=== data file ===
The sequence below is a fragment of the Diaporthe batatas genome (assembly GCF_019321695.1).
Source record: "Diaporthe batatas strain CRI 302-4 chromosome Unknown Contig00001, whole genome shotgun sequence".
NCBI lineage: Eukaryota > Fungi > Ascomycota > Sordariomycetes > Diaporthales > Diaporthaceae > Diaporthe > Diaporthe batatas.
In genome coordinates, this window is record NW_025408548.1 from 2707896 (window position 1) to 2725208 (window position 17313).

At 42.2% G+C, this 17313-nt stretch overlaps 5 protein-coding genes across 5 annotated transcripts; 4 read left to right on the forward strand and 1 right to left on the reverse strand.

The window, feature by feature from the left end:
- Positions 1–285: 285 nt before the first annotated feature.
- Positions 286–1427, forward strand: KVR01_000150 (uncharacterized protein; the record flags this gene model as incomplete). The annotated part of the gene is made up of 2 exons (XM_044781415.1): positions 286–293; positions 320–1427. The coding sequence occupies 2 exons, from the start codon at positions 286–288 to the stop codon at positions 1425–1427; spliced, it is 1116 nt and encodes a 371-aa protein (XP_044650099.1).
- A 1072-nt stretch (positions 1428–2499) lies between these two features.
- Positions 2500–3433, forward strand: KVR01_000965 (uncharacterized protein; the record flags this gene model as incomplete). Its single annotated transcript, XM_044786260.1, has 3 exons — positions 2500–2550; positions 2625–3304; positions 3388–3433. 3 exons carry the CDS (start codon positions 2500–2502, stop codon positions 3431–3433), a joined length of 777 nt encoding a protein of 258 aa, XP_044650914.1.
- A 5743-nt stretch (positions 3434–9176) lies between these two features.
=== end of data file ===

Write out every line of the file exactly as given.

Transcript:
The sequence below is a fragment of the Diaporthe batatas genome (assembly GCF_019321695.1).
Source record: "Diaporthe batatas strain CRI 302-4 chromosome Unknown Contig00001, whole genome shotgun sequence".
NCBI lineage: Eukaryota > Fungi > Ascomycota > Sordariomycetes > Diaporthales > Diaporthaceae > Diaporthe > Diaporthe batatas.
In genome coordinates, this window is record NW_025408548.1 from 2707896 (window position 1) to 2725208 (window position 17313).

At 42.2% G+C, this 17313-nt stretch overlaps 5 protein-coding genes across 5 annotated transcripts; 4 read left to right on the forward strand and 1 right to left on the reverse strand.

The window, feature by feature from the left end:
- Positions 1–285: 285 nt before the first annotated feature.
- Positions 286–1427, forward strand: KVR01_000150 (uncharacterized protein; the record flags this gene model as incomplete). The annotated part of the gene is made up of 2 exons (XM_044781415.1): positions 286–293; positions 320–1427. The coding sequence occupies 2 exons, from the start codon at positions 286–288 to the stop codon at positions 1425–1427; spliced, it is 1116 nt and encodes a 371-aa protein (XP_044650099.1).
- A 1072-nt stretch (positions 1428–2499) lies between these two features.
- Positions 2500–3433, forward strand: KVR01_000965 (uncharacterized protein; the record flags this gene model as incomplete). Its single annotated transcript, XM_044786260.1, has 3 exons — positions 2500–2550; positions 2625–3304; positions 3388–3433. 3 exons carry the CDS (start codon positions 2500–2502, stop codon positions 3431–3433), a joined length of 777 nt encoding a protein of 258 aa, XP_044650914.1.
- A 5743-nt stretch (positions 3434–9176) lies between these two features.